We concur that a defendant's exposure to damages in a civil action for his assaultive behavior is a collateral consequence to a criminal act and need not be disclosed at the time of a guilty plea. State v. Heitzman, 209 N.J. Super. 617, 622-23 (App. Div. 1986), aff'd o.b., 107 N.J. 603 (1987). We also agree that the waiver by a victim of a civil remedy against a defendant in exchange for a guilty plea, as opposed to an order that a plea not be evidential in any civil proceeding as permitted by Rule 3:9-2, may be against public policy. See State v. Marsh, 290 N.J. Super. 663, 667 (App. Div. 1996) (a prosecutor cannot offer a plea bargain that cannot be legally implemented). Neither issue, however, is squarely presented by defendant in his petition. Rather, he asserts that his belief, conveyed to him by his attorney, that the victim would not file a civil action to recover damages for the injuries inflicted by defendant motivated his decision to plead guilty.

If his plea was premised on misinformation, the plea may not be knowing or voluntary. See State v. Kiett, 121 N.J. 483, 489 (1990) (guilty plea based on misinformation of eligibility for death penalty not knowing and voluntary if death penalty eligibility is material to the plea); State v. Jamgochian, 363 N.J. Super. 220, 226 (App. Div. 2003) (failure to properly advise defendant as to restrictions attendant to community supervision for life may vitiate a plea); State v. Garcia, 320 N.J. Super. 332, 339 (App. Div. 1999) (misinformation regarding deportation consequences forms the basis to vacate a guilty plea).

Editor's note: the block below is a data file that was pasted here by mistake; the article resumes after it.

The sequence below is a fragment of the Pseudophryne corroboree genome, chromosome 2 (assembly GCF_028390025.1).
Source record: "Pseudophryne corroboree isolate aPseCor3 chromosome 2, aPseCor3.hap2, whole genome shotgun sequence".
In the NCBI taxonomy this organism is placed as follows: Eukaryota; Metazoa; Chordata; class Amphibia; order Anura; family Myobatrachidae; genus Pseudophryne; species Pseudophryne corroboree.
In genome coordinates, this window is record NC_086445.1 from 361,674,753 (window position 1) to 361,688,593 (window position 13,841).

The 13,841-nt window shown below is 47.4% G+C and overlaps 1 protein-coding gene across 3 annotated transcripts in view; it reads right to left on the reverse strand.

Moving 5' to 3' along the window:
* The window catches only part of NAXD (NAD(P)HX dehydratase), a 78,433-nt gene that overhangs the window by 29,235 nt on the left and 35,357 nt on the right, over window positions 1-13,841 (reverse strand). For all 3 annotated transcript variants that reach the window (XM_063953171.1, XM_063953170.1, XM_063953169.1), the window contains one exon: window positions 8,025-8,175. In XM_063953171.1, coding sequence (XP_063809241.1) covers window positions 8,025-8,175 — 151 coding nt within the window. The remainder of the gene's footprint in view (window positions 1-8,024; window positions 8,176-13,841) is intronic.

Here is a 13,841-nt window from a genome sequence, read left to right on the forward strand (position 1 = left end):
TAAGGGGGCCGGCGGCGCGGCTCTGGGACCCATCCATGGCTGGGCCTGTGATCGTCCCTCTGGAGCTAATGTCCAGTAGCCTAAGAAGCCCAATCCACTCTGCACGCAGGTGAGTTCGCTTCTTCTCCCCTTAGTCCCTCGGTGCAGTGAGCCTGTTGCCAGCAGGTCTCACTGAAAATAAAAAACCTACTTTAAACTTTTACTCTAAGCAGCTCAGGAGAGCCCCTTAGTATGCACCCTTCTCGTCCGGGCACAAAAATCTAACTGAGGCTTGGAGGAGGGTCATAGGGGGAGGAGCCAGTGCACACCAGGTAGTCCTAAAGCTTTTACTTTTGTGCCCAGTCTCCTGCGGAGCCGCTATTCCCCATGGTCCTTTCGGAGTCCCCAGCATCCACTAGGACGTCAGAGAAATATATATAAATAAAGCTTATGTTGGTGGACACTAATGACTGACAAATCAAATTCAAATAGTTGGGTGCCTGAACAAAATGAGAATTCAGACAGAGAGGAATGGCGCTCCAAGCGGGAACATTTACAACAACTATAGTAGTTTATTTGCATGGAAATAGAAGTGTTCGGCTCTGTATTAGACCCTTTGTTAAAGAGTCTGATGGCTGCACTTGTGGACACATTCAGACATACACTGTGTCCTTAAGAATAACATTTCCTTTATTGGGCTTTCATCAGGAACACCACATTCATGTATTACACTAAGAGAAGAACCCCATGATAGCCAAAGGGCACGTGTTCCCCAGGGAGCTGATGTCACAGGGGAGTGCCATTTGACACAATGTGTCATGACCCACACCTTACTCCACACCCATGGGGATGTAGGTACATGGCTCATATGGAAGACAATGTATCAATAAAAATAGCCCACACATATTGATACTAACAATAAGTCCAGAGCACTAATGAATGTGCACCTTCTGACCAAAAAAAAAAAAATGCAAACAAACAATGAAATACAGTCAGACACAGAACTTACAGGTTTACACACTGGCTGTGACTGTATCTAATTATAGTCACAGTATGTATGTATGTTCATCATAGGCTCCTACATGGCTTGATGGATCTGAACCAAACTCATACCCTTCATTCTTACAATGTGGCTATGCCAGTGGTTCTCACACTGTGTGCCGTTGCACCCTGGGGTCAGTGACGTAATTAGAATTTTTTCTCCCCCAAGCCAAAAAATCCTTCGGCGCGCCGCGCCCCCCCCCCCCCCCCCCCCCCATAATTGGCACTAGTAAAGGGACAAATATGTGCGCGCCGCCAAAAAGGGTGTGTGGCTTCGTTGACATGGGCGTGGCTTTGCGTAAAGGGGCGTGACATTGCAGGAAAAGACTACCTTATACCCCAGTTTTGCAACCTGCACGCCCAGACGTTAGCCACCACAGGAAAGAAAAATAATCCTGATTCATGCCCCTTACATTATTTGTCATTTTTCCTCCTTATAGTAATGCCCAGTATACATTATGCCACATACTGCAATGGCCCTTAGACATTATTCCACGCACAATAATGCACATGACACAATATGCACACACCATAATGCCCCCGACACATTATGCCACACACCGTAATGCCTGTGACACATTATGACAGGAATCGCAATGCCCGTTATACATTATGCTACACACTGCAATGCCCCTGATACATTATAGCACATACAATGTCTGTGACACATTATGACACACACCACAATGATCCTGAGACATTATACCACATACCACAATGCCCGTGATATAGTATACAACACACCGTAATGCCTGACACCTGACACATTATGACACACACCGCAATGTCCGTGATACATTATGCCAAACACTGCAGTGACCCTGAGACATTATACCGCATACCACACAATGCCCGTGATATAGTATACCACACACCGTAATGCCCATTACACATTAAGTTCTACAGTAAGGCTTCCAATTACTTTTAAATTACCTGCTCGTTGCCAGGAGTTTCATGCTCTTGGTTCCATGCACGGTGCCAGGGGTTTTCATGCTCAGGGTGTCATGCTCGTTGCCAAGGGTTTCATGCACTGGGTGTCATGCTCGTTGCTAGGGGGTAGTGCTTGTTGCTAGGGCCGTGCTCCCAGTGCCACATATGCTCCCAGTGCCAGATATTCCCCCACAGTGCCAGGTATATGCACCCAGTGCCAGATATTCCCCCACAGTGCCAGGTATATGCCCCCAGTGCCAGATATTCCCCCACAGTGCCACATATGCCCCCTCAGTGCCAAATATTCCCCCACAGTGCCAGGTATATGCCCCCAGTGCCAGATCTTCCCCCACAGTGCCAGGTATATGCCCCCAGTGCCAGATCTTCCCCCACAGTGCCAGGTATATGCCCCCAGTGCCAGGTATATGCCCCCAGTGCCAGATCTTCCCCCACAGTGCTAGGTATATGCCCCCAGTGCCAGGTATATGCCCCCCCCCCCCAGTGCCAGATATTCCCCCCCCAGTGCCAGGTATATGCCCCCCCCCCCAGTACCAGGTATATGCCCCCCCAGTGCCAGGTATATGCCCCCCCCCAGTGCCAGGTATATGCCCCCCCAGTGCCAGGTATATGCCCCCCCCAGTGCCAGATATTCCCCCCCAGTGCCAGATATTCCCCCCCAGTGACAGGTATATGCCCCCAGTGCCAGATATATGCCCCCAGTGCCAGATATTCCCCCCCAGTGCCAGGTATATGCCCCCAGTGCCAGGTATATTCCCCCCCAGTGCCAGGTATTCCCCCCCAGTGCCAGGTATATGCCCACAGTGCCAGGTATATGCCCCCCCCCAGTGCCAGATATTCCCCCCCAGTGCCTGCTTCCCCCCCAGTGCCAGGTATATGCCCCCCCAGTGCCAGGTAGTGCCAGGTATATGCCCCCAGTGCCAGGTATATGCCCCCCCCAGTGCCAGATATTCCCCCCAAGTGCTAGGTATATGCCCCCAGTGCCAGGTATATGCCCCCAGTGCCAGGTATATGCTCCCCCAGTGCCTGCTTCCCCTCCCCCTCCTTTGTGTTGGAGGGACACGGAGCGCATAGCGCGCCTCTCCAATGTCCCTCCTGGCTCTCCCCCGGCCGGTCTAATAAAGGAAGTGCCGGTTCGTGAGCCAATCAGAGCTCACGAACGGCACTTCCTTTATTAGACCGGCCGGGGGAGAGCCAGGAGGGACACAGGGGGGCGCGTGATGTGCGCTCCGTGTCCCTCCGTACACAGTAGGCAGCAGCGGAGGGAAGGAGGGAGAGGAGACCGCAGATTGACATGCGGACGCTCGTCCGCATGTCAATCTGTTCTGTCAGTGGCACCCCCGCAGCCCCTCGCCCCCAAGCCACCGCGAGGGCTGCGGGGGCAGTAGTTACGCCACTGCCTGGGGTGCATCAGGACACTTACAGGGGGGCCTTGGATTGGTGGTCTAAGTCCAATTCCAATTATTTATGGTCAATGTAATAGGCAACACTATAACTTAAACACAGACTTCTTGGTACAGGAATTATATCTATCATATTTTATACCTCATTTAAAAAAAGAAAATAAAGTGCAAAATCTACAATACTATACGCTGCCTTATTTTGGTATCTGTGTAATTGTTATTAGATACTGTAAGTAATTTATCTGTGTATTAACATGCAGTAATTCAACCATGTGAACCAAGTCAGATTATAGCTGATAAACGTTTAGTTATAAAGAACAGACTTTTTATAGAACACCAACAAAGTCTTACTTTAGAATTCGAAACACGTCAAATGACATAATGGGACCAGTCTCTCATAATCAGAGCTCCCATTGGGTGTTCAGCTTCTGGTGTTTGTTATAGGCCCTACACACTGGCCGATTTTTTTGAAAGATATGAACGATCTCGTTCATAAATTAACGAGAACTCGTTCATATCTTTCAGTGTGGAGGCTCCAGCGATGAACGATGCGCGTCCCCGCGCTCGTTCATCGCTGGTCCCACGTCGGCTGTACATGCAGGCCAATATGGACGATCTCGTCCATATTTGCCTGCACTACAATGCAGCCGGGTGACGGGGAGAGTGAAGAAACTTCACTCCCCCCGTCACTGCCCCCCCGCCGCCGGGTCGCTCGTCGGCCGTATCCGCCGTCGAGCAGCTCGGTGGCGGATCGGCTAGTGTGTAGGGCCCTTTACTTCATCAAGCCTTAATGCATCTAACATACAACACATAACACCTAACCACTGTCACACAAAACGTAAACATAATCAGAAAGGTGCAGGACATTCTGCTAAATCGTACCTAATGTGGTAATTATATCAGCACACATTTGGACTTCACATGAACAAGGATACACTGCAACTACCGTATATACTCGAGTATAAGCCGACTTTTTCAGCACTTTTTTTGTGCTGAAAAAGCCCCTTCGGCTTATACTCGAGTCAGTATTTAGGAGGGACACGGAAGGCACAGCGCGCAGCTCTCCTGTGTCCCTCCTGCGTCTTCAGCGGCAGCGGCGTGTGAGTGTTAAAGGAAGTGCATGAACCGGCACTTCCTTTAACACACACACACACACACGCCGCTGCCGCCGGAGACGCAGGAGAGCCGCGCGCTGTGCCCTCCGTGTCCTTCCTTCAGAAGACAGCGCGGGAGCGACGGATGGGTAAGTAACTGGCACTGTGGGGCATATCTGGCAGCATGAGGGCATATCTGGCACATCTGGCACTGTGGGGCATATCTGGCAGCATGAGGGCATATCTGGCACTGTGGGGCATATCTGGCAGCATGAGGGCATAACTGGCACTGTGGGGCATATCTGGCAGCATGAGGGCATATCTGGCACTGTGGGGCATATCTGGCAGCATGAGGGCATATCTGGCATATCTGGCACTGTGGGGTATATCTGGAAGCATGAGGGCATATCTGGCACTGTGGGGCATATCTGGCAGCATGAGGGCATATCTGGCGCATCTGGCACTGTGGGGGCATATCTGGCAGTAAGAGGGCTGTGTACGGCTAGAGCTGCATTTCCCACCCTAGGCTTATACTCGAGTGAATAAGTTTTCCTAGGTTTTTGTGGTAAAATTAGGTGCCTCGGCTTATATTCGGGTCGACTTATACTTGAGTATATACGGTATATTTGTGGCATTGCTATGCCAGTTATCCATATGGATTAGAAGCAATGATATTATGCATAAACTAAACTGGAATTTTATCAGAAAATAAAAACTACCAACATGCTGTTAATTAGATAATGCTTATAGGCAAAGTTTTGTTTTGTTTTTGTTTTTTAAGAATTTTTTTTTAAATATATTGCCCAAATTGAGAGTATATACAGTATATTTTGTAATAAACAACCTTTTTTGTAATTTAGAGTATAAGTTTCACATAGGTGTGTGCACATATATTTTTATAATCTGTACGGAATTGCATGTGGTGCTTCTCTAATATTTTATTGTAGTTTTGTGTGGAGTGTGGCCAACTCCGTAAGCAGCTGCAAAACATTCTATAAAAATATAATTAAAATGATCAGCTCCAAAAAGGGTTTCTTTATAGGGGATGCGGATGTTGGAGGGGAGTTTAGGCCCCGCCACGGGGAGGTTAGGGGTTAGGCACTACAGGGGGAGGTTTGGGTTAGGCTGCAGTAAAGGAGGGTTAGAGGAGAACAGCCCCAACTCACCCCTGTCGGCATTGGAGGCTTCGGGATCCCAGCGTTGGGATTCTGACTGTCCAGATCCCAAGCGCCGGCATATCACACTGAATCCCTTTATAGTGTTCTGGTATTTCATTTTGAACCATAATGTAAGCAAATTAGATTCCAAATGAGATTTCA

Here, there is a factual dispute whether the victim agreed to waive a civil action in exchange for a guilty plea and if defendant's attorney informed defendant of this agreement. In the face of this factual dispute, an evidentiary hearing should have been conducted. If the judge finds that defendant was informed of such an agreement, then the judge must assess whether the agreement was material to defendant's decision to plead guilty to second degree aggravated assault. Jamgochian, supra, 363 N.J. Super. 226-27.

We, therefore, reverse the March 30, 2006 order denying defendant's petition for post-conviction relief and remand for an evidentiary hearing.

Reversed and remanded for further proceedings consistent with this opinion.